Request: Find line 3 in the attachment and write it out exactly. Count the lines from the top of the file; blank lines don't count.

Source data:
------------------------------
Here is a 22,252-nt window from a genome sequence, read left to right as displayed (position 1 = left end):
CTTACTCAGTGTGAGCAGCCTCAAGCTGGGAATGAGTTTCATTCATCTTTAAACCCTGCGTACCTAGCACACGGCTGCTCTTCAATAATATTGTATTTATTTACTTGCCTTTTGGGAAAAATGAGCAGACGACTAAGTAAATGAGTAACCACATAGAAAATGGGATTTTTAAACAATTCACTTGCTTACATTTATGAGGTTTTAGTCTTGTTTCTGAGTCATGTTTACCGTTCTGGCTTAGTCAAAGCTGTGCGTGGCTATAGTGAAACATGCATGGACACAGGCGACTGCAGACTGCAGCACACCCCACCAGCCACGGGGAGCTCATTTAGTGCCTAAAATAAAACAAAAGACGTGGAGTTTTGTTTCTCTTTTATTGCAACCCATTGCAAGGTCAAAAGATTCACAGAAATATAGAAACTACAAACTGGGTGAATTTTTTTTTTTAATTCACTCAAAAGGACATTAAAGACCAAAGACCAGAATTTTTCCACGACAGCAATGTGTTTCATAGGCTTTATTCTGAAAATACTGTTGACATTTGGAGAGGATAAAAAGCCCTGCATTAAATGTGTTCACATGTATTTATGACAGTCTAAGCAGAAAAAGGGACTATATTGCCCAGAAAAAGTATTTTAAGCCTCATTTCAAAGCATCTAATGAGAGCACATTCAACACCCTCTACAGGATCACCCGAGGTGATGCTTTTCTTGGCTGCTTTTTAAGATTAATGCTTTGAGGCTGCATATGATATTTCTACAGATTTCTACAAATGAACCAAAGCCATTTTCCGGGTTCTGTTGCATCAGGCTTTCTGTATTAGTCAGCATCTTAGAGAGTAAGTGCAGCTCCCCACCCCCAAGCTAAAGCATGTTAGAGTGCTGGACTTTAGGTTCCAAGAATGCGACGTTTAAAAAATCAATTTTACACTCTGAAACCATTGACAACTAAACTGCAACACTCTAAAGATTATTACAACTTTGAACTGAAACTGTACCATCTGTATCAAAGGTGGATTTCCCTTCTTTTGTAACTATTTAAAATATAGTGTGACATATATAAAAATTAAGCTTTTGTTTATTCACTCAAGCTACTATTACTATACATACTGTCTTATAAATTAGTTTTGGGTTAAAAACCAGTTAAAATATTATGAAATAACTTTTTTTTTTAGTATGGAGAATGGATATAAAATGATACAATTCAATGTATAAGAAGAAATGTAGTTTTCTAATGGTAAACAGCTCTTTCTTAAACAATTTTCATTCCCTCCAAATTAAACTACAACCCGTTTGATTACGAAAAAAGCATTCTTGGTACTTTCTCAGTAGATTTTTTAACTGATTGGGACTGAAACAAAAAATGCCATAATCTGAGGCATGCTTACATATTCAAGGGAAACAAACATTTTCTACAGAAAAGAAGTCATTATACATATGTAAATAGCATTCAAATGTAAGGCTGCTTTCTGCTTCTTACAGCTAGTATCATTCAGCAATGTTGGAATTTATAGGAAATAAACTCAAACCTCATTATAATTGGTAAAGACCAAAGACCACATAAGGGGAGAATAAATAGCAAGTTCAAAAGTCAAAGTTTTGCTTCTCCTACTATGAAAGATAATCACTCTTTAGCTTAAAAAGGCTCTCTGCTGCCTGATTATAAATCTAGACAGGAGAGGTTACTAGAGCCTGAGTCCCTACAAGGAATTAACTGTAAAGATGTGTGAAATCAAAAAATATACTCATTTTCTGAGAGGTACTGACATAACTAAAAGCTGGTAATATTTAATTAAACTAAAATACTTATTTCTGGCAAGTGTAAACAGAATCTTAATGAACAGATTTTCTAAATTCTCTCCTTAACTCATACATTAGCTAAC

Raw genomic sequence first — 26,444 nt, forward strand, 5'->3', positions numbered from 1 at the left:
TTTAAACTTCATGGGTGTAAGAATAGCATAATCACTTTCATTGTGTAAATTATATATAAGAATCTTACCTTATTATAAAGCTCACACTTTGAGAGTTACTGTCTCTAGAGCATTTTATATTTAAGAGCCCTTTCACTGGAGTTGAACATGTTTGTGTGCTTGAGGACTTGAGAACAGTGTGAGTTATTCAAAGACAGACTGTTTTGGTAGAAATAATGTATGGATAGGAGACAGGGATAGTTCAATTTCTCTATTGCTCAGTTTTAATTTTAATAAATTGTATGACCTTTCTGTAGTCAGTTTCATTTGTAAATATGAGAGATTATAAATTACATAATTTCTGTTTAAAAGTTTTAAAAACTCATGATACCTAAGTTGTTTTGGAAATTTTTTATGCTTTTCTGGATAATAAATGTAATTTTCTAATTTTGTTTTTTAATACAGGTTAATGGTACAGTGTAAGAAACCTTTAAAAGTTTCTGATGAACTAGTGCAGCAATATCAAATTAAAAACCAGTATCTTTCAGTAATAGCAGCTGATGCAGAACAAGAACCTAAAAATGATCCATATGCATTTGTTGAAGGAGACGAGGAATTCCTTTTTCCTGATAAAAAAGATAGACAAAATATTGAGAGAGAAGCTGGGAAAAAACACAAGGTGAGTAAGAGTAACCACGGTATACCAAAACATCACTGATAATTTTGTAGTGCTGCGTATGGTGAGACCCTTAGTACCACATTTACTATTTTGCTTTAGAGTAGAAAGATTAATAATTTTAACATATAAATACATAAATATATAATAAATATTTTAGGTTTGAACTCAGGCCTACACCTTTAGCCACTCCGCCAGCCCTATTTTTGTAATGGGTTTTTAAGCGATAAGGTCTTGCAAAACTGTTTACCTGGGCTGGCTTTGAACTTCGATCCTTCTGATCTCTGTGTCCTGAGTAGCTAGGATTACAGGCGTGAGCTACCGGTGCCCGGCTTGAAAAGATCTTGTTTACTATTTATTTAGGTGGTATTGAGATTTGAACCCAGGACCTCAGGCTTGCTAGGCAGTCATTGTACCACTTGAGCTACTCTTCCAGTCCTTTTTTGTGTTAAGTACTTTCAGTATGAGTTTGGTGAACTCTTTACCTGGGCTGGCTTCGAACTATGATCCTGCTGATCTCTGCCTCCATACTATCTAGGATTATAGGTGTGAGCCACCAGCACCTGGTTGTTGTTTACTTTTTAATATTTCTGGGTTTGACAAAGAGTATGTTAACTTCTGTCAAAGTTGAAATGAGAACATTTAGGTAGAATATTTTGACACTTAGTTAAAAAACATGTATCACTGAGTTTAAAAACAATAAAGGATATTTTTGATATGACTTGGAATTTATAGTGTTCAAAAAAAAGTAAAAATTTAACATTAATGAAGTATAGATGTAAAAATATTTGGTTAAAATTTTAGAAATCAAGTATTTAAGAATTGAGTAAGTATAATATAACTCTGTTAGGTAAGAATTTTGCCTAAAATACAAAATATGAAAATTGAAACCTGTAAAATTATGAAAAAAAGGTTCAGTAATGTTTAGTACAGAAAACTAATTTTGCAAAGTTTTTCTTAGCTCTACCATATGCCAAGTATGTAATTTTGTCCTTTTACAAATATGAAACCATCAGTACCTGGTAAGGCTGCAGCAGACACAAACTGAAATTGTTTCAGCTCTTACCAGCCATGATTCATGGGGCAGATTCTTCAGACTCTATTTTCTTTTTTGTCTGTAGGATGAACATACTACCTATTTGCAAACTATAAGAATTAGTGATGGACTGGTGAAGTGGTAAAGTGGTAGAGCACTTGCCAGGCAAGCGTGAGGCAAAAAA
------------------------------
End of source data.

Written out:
Raw genomic sequence first — 26,444 nt, forward strand, 5'->3', positions numbered from 1 at the left: